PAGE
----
What Communication in the UAE looks like?

A friend of mine visited Abu Dhabi recently. She was invited by a leading firm for a high profile pitch. She had no idea of what to expect from the visit and the business there. But her experience left her enriched. So, what was her experience like and what does communications hold in the Middle East?

1) Communication in Abu Dhabi is all about supporting the Government. Abu Dhabi is a young city that exploded in 1958 when its rich oil reserve was discovered. Being the capital city of the UAE, it is the hotbed of the Government. Abu Dhabi accounts for about two-thirds of the roughly $400-billion United Arab Emirates economy. It is estimated, as per a report in 2014, that the Government roughly spent $1.5m on its communication contract.

2) The Government is progressive and modern. Its need is to communicate to people in the Emirates and the entire region. Communication is an important tool to display growth and progress. Be it any sector, the Government there is working hard to integrate communication as part of its strategy. The Government has articulated it’s Vision 2020 and communication has a key role to play.

3) The Government wants integrated communication. It is a great time to be a communicator in Abu Dhabi. Consultancies and the Government are speaking of and experimenting with integrated communications strategies. Internet users are up 15% year-on-year, with the regional total rapidly approaching the 150 million mark. Social media use overall grew a staggering 47% in the past 12 months, with mobile social media up 44%. Penetration for both key social indicators remains below 40% though, so there’s still plenty of room for more impressive growth in 2017. Digital is becoming an important mandate and key to any communication chart.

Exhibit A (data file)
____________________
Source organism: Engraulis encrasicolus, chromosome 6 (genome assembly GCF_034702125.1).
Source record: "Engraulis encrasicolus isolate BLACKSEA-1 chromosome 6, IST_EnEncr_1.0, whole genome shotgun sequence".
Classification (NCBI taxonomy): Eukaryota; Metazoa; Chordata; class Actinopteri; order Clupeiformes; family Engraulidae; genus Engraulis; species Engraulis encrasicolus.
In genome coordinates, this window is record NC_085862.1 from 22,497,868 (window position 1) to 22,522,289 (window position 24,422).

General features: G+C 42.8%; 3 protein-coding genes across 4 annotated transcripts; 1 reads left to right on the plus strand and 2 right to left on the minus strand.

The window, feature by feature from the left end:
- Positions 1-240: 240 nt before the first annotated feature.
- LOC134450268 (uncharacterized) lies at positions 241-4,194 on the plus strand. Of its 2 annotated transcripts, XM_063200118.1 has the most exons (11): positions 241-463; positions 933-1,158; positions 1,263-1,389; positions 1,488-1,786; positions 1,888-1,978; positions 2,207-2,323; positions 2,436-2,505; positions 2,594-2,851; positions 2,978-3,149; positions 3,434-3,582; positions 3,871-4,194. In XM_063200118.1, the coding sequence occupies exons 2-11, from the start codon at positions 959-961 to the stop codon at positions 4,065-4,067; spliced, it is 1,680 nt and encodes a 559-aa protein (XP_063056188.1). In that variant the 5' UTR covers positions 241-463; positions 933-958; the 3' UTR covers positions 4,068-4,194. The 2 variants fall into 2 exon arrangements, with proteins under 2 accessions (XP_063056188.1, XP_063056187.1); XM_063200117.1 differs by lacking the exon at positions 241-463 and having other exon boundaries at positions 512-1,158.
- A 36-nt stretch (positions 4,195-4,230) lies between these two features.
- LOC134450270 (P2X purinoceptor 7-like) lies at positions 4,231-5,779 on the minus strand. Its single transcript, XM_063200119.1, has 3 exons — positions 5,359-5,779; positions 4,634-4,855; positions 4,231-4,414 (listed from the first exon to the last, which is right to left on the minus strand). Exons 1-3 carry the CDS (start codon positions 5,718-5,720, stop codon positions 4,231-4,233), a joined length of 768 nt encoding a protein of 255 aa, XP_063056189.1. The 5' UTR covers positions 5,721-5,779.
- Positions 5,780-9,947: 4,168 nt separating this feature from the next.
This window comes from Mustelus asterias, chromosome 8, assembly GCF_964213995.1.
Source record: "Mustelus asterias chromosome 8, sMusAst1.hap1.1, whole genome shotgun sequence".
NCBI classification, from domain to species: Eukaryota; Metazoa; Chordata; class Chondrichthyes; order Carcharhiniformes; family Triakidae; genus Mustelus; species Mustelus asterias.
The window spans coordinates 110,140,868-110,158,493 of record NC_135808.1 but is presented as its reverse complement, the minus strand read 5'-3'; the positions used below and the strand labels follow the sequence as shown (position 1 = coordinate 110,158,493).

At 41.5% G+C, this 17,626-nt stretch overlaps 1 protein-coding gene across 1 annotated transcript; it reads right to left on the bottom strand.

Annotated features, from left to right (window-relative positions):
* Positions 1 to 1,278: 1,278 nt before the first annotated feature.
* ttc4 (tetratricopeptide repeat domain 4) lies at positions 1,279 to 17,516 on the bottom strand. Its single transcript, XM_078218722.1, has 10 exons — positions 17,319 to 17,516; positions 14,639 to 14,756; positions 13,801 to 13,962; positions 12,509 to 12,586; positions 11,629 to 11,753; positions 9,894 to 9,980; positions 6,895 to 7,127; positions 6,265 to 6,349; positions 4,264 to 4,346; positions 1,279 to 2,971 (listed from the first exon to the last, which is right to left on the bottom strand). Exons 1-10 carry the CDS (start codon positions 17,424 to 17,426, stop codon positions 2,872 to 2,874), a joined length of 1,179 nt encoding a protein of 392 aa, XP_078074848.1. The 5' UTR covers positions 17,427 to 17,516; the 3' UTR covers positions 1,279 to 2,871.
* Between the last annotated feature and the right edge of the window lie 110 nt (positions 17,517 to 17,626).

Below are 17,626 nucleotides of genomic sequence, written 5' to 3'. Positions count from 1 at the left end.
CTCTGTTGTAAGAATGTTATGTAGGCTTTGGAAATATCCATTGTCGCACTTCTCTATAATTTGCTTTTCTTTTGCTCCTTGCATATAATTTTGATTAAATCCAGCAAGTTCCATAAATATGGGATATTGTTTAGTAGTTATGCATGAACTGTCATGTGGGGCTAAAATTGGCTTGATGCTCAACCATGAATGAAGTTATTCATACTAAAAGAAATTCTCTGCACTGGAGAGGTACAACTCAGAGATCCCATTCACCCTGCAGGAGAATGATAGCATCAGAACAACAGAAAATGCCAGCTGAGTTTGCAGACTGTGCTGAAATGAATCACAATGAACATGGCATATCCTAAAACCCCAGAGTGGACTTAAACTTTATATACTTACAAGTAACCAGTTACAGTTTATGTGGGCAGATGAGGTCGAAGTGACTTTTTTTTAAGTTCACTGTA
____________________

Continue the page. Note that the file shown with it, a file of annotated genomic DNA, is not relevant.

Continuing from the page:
Source: https://wearesocial-net.s3.amazonaws.com/uk/wp-content/uploads/sites/2/2017/01/Slide021.png 

4) Secondment is common. I hear that several personnel get seconded in client offices to help execute the mandate in-house. Not only is the exposure immense, but the learning is too.

5) A microcosm of various cultures. Immigration is the heaviest factor contributing to this growth. Expatriate workers in the UAE made up 90% of the country’s workforce in 2013 and accounted for 7.8 million individuals out of a population of 9.2 million people. There is a lot to learn from different people there and the proximity to Dubai makes for an interesting global mix.

So the next time you get an opportunity to travel to the UAE, do visit Abu Dhabi. It is definitely worth a shot.

Nisha Ramchandani
Nisha Ramchandani navigates the 3 Cs - Content, Communications and Community and leads Content and Communication at Plum Benefits.

She also writes on the future of work for moneycontrol and is the Editor of Humanise, a magazine at the intersection of life and work.

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